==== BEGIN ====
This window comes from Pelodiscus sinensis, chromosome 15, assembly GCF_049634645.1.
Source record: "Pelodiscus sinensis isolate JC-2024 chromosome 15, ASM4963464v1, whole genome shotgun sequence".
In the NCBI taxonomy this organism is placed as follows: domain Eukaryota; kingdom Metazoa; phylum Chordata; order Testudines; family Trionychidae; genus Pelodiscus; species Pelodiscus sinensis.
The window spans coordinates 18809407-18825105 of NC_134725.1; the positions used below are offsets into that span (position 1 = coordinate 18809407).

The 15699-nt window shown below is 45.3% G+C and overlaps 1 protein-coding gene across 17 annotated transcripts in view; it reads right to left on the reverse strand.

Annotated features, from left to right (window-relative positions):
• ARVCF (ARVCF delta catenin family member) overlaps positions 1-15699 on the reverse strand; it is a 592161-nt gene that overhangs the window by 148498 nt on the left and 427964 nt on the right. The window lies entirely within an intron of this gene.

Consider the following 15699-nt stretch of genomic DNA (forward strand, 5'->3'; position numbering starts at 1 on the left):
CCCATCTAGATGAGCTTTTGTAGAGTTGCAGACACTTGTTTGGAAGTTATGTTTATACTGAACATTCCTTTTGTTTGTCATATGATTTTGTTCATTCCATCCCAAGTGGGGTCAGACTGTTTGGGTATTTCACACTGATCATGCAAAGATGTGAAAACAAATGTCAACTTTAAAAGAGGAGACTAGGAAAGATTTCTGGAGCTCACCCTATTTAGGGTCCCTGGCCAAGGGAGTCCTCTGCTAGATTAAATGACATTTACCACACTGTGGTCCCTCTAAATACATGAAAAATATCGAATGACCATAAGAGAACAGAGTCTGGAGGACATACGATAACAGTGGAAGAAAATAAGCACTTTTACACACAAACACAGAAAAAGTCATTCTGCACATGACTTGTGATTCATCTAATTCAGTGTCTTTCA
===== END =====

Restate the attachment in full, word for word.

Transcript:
This window comes from Pelodiscus sinensis, chromosome 15, assembly GCF_049634645.1.
Source record: "Pelodiscus sinensis isolate JC-2024 chromosome 15, ASM4963464v1, whole genome shotgun sequence".
In the NCBI taxonomy this organism is placed as follows: domain Eukaryota; kingdom Metazoa; phylum Chordata; order Testudines; family Trionychidae; genus Pelodiscus; species Pelodiscus sinensis.
The window spans coordinates 18809407-18825105 of NC_134725.1; the positions used below are offsets into that span (position 1 = coordinate 18809407).

The 15699-nt window shown below is 45.3% G+C and overlaps 1 protein-coding gene across 17 annotated transcripts in view; it reads right to left on the reverse strand.

Annotated features, from left to right (window-relative positions):
• ARVCF (ARVCF delta catenin family member) overlaps positions 1-15699 on the reverse strand; it is a 592161-nt gene that overhangs the window by 148498 nt on the left and 427964 nt on the right. The window lies entirely within an intron of this gene.

Consider the following 15699-nt stretch of genomic DNA (forward strand, 5'->3'; position numbering starts at 1 on the left):
CCCATCTAGATGAGCTTTTGTAGAGTTGCAGACACTTGTTTGGAAGTTATGTTTATACTGAACATTCCTTTTGTTTGTCATATGATTTTGTTCATTCCATCCCAAGTGGGGTCAGACTGTTTGGGTATTTCACACTGATCATGCAAAGATGTGAAAACAAATGTCAACTTTAAAAGAGGAGACTAGGAAAGATTTCTGGAGCTCACCCTATTTAGGGTCCCTGGCCAAGGGAGTCCTCTGCTAGATTAAATGACATTTACCACACTGTGGTCCCTCTAAATACATGAAAAATATCGAATGACCATAAGAGAACAGAGTCTGGAGGACATACGATAACAGTGGAAGAAAATAAGCACTTTTACACACAAACACAGAAAAAGTCATTCTGCACATGACTTGTGATTCATCTAATTCAGTGTCTTTCA